BY SANDRA DAVIE SENIOR EDUCATION CORRESPONDENT, Straits Times
REMEMBER the days when one B and two Cs would get a student into the arts and social sciences faculty of the National University of Singapore?
Not any more.
This year, A-level holders needed at least an A and two Bs, despite the faculty taking in the largest number of students at the university – 1,700 in all.
Two years ago, the minimum grade needed was three Bs.
Faculty officials said they are also taking in more top A-level students, who score at least 3As. This year, they made up 15 per cent of applications, up from 7 per cent in the 2000s.
Faculty dean Brenda Yeoh said the faculty is no longer seen as an easier option.
“The students we have choose to come here because they believe in the merits of studying the humanities and social sciences. Not because they cannot get in anywhere else.”
She attributes the higher demand to the wide range of courses on offer and students seeing the value in a broad education.
“Based on admission interviews, students like the wide range of offerings we have. With 17 departments, 20 major subjects, a host of minor programmes and a centre for language studies offering both Asian and European languages, we offer the most comprehensive education in the humanities and social sciences in this part of the world.”
To cater to students’ interests, the school has added more courses in recent years, including film studies, petroleum exploration, health and social sciences and global studies.
The latter is a multi-disciplinary course which covers areas including political science, economics and sociology.
The faculty’s five most popular majors are economics, communications and new media, psychology, sociology and political science.
Professor Yeoh added: “When Yale-NUS was set up, there was initially some worry that the demand for arts and social sciences would go down. That didn’t happen. In fact, demand went up.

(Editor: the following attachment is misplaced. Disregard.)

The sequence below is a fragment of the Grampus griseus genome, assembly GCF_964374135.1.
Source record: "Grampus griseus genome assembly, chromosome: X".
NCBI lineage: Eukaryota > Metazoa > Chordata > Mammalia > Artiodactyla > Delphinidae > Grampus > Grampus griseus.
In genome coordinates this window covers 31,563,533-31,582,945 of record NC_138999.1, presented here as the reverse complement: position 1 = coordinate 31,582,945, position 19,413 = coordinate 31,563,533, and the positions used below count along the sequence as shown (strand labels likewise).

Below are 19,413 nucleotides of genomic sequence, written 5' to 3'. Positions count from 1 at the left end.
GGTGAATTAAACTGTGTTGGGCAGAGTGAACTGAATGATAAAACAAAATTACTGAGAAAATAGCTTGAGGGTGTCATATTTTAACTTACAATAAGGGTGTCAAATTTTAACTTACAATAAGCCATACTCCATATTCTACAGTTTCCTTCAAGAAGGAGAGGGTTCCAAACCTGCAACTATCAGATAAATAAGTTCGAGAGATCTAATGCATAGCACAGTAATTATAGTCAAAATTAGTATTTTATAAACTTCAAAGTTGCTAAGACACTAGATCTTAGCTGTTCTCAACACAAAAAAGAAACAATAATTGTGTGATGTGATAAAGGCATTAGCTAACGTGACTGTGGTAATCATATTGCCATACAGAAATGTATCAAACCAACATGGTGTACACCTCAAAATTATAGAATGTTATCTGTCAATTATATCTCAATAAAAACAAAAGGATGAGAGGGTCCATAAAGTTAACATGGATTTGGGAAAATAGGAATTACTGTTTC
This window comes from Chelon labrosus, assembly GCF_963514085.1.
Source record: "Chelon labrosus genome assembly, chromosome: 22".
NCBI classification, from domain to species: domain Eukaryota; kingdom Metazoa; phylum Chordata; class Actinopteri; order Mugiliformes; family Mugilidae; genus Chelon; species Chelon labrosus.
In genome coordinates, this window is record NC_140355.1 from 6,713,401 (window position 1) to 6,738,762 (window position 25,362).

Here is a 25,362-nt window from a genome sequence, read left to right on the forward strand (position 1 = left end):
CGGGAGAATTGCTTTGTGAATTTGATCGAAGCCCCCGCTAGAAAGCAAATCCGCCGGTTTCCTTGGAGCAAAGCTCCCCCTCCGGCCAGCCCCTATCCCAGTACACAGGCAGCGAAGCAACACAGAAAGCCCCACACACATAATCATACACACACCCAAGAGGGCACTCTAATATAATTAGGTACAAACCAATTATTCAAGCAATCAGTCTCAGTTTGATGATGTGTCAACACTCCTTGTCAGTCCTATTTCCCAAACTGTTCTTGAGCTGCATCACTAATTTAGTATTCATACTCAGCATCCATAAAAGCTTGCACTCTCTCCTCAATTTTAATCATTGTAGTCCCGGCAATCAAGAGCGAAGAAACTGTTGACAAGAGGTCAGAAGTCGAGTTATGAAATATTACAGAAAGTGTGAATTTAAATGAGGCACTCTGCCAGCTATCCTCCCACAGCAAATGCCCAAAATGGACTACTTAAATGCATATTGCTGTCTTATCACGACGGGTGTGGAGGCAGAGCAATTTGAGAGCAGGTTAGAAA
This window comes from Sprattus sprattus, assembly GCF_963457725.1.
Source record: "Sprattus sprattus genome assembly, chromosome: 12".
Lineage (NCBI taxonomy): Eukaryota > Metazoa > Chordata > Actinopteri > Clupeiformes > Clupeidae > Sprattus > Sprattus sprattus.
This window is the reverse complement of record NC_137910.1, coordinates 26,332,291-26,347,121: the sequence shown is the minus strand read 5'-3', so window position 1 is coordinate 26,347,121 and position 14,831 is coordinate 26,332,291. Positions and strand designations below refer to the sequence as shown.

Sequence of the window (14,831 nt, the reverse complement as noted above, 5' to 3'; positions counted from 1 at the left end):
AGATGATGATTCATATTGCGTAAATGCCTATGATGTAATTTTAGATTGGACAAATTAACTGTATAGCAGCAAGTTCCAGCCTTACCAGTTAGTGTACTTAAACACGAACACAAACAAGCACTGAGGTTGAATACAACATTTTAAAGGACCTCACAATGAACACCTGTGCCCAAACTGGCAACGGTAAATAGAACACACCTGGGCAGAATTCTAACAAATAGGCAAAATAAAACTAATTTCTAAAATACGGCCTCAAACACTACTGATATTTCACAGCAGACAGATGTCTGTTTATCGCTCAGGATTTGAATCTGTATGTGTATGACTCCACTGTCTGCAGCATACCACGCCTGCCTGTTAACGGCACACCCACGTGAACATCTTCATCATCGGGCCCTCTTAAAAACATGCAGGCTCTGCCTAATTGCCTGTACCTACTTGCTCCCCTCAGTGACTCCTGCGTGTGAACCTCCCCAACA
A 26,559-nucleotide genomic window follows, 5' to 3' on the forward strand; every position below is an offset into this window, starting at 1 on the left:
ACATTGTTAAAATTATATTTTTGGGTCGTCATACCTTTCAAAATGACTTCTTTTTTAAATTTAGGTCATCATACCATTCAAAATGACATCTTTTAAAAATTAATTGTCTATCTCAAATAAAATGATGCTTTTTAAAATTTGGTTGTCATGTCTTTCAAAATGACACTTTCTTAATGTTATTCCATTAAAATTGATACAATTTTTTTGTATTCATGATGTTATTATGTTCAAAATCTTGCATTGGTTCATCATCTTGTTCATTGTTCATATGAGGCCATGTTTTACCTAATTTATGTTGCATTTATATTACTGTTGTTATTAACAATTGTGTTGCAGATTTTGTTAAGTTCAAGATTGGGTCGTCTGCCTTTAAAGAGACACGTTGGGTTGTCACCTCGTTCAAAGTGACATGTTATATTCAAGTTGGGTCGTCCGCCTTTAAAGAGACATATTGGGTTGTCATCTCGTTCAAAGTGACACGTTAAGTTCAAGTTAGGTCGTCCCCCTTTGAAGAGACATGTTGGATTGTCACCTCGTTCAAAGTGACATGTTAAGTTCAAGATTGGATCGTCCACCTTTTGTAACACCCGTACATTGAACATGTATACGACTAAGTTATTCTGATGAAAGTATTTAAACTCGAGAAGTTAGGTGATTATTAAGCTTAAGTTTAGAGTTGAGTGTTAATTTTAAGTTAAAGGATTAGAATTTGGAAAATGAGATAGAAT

“Young people are mindful of the fact that there are no more jobs for life and they have to be prepared to switch careers.
“They want a university education that will give them more career options and a broad training that will enable them to go into different fields, everything from teaching, to working in banks and the media, and in civil service.”
First-year student Maisarah Abdul Jalil, 19, scored all As for her six A-level subjects at Jurong Junior College.
She said: “Like many young people, I am still figuring out where my interests and talents lie. The arts and social sciences faculty gives you the licence to explore.”
National serviceman Sebastian Tan, 19, who chose arts and social sciences over a place in business at another local university, said the winning point for him was the broad-based education in the faculty.
“I hope to sample a whole range of subjects and then major in a hard science like politics or economics with English Literature,” he said.
“The combination of subjects will nurture the most important skills of clear thinking and clear writing – required not only for a good job, but a good life as well,” he added.